“Most mornings when you check your sugar, what would you say kind of the average is?” Brinsko asks Diana Coble.

Coble hesitates before explaining she ran out of what she needs to check it, and she didn’t have the gas money to get back here sooner. Brinsko says Coble can get what she needs at the clinic.

News Headlines Article

State Obamacare Exchanges Experience Growing Pains
National Public Radio

The states that set up their own insurance marketplaces have nothing to lose in King v. Burwell, the big Supreme Court case that will be decided by the end of June. But that doesn’t mean those states are breathing easy.

With varying degrees of difficulty, all of the state-based exchanges are struggling to figure out how to become financially self-sufficient as the spigot of federal start-up money shuts off.

Here are dispatches from Minnesota, Colorado and Connecticut on this tricky transition.

News Headlines Article

How do justices weigh loss of health insurance for millions?
Modern Healthcare

The U.S. Supreme Court could wipe away health insurance for millions of Americans when it resolves the latest fight over President Barack Obama’s healthcare overhaul. But would the court take away a benefit from so many people? Should the justices even consider such consequences?

By month’s end, the court is expected to decide a challenge to the way subsidies, in the form of tax credits, are given to people who get their insurance through the Affordable Care Act. The legal issue is whether Congress authorized payments regardless of where people live, or only to residents of states that established their own insurance exchanges.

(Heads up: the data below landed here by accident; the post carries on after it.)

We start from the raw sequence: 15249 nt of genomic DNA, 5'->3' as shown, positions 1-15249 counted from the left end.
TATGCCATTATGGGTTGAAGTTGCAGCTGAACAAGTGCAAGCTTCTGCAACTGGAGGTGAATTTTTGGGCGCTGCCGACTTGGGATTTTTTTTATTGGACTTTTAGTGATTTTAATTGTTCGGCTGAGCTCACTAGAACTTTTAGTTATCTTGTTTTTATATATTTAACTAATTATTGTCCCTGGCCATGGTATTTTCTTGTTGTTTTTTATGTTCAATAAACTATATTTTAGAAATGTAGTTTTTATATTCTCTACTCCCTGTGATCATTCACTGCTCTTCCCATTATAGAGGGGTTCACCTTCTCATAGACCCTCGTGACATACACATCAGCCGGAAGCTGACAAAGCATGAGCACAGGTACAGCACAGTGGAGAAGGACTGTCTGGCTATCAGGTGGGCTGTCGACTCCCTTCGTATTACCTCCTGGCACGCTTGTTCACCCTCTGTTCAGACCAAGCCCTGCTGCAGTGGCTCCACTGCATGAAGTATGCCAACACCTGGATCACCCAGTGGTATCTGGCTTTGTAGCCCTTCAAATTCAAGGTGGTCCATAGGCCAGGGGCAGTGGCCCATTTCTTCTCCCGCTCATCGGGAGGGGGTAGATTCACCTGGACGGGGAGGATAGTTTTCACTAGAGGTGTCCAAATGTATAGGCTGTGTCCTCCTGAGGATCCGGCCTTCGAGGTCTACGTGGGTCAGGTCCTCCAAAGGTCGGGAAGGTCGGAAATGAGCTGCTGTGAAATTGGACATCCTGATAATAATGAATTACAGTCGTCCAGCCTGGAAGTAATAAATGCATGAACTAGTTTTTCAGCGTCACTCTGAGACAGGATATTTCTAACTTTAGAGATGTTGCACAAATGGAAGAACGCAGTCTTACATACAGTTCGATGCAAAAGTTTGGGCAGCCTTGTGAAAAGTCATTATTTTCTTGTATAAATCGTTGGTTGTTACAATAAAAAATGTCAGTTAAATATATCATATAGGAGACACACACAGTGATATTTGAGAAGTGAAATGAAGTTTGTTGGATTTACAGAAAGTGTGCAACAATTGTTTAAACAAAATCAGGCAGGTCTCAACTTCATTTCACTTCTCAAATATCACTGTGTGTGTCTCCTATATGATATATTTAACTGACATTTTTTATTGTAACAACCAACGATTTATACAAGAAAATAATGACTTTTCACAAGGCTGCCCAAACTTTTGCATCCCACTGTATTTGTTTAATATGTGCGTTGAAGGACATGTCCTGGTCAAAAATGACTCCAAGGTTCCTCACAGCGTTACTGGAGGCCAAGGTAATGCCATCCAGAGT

News Headlines Article

A sign of trouble? Covered California slips to No. 2 health exchange
Sacramento Business Journal

Covered California has lost bragging rights for highest health-insurance exchange enrollment to Florida, new federal figures show. A total 1.36 million Californians were signed up for coverage, had picked a plan and paid premiums due by the end of March, federal health officials announced Tuesday. Almost 1.42 million Floridians had done so by the same date. Texas came in third, with enrollment over 966,400.

News Headlines Article

California moves to expand health care for undocumented immigrants
MSNBC

California lawmakers moved a step closer on Tuesday to expanding health care coverage for many undocumented immigrants living in the state.

The state Senate passed a bill by a 28-11 vote that would provide health care coverage for children who are in the United State illegally. The new bill would offer coverage through Medi-Cal, the state’s healthcare program for low-income individuals.

News Headlines Article

Increase Medi-Cal rates to salvage health care reform
The Reporter

Gov. Jerry Brown dropped the ball on Medi-Cal reimbursement rates, including only a minimal increase in his proposed budget for next year. If the Legislature doesn’t step in, then the promise of health insurance to millions of Californians on Medi-Cal will be a cruel joke: Insurance does no good if you can’t find a doctor who’ll see you.